As employers come to realize they are largely powerless to bar colleagues from dating one another, some are asking staff to sign “ love contracts” – documents in which office lovers acknowledge before their bosses in writing that a liaison is consensual and that they understand the company’s sexual harassment policies.
According to Forbes.com, the documents serve as “a second of line of defence” for employers increasingly concerned about the fallout of office breakups, from a volatile workplace culture to lost productivity and possible sexual harassment claims.
Since non-fraternization policies are virtually impossible to enforce, “People are moving away from that and moving to other strategies,” Lisa Friel, vice-president of sexual misconduct consulting and investigations at T&M Protection Resources, told Forbes.com.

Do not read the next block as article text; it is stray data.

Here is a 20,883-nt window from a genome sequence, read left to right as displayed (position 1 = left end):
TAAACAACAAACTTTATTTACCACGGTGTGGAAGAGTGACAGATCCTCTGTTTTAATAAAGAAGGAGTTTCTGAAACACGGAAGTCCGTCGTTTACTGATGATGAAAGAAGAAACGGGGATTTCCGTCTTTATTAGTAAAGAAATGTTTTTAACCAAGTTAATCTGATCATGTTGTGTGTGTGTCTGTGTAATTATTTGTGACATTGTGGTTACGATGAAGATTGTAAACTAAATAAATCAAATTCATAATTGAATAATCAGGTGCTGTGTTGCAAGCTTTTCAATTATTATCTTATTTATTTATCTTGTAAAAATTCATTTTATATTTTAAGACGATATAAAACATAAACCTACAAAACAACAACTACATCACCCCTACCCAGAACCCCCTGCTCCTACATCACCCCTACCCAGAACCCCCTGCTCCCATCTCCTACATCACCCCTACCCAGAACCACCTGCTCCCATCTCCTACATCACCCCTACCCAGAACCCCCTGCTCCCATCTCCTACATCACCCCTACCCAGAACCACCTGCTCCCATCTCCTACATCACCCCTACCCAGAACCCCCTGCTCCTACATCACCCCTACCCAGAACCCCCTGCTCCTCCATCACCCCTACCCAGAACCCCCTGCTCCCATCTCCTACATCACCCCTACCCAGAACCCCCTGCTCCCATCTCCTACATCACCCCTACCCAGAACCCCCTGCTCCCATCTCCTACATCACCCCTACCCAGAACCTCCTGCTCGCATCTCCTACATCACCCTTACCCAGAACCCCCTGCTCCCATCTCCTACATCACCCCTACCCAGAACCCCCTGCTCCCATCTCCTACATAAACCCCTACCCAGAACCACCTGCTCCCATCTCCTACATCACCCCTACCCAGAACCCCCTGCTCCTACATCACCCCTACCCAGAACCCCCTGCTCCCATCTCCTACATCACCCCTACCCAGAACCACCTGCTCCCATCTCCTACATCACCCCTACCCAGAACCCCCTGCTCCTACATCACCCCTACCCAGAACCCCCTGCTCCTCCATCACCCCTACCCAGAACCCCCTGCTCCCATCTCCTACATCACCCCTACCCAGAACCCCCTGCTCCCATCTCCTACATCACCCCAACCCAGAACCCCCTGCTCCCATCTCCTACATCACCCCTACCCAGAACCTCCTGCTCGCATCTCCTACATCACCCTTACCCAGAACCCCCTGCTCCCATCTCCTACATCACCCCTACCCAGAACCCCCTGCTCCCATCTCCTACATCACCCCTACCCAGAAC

“They may say: If you’re having a relationship, you need to tell us, and beyond that we’re going to have you sign papers that [say]it’s a consensual [one]”
Lawyer Alan Lesnewich told Forbes that in order for love contracts to have any effect, both employees in an office entanglement need to read and sign the document, which should also state that the relationship “will not affect others in the office” – fairly subjective territory.
Mr. Lesnewich acknowledged the contracts might not stand up in court: One party may say he or she was coerced into signing it.
In Canada, 30 per cent of workers said they had dated a co-worker at least once, according to a CareerBuilder survey.
Would you sign a contract to date a co-worker?